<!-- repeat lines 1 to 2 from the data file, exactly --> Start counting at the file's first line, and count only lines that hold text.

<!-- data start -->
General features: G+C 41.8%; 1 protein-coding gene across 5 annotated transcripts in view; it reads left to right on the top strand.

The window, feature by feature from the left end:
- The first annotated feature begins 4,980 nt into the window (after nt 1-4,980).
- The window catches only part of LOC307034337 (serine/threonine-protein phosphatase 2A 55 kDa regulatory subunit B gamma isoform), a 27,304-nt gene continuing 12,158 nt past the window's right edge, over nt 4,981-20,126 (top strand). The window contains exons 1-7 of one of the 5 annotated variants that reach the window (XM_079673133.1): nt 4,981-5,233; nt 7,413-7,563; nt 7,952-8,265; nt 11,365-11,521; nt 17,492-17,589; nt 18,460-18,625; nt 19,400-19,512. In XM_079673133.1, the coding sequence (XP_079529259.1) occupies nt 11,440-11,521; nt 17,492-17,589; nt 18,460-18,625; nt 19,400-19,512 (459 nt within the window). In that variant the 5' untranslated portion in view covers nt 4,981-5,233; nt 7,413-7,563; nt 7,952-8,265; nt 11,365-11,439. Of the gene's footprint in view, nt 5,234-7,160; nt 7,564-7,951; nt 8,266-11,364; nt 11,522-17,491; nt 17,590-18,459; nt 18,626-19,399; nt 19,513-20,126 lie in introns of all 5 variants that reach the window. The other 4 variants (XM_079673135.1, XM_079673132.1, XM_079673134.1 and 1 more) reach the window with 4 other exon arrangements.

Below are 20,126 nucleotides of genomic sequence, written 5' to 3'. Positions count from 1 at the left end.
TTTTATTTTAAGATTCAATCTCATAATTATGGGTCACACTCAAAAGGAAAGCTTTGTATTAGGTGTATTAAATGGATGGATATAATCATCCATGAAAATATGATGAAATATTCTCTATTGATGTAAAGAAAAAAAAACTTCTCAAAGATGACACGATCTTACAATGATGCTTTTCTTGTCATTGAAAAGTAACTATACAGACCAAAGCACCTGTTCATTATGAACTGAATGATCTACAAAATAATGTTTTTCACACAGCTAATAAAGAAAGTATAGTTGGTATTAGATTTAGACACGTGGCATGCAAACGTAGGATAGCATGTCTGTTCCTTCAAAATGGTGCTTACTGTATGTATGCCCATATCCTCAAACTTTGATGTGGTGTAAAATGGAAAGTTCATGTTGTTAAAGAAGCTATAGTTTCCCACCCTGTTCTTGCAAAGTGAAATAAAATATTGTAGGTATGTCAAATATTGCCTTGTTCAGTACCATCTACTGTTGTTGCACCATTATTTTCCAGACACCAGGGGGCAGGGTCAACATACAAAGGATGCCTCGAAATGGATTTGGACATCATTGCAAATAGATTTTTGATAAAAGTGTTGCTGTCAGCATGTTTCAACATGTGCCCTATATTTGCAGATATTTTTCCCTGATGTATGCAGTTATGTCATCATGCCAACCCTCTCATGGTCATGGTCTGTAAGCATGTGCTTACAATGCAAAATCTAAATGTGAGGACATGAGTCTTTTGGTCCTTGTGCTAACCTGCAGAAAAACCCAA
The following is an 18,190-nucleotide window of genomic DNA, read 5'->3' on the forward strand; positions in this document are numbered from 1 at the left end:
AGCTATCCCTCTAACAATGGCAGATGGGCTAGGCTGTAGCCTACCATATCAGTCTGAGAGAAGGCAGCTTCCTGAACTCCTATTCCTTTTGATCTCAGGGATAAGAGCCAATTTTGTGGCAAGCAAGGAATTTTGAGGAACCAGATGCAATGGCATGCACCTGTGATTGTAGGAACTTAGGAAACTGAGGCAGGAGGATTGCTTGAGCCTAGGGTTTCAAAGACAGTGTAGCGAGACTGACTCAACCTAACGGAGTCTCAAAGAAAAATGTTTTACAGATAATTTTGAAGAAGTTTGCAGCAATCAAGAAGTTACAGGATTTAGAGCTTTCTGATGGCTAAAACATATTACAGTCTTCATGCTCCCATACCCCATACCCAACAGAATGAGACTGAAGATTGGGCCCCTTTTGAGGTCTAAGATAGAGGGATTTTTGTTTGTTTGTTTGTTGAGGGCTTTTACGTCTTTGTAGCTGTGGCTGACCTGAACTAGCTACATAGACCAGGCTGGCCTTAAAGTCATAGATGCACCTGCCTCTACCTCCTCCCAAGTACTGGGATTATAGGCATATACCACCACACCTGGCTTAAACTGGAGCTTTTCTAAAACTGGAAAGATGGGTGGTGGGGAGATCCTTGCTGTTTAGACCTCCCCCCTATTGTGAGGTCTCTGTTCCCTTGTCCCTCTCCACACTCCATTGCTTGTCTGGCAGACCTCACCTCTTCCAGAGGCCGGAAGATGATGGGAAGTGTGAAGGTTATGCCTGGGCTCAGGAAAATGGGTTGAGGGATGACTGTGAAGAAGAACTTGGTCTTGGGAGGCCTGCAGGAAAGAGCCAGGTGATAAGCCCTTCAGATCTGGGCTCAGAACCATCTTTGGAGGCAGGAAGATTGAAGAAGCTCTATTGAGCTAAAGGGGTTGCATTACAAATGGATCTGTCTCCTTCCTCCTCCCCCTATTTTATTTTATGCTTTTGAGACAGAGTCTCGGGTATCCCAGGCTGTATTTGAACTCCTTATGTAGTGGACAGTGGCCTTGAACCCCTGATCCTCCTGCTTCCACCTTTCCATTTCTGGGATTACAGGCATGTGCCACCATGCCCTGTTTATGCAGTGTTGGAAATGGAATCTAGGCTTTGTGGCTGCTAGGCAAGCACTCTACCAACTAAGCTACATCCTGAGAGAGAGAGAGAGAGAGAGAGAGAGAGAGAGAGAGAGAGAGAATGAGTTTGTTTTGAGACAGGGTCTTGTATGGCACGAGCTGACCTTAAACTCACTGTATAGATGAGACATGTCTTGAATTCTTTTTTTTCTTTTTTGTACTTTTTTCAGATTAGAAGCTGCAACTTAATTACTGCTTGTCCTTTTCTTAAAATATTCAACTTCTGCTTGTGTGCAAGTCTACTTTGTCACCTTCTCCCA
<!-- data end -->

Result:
General features: G+C 41.8%; 1 protein-coding gene across 5 annotated transcripts in view; it reads left to right on the top strand.

The window, feature by feature from the left end: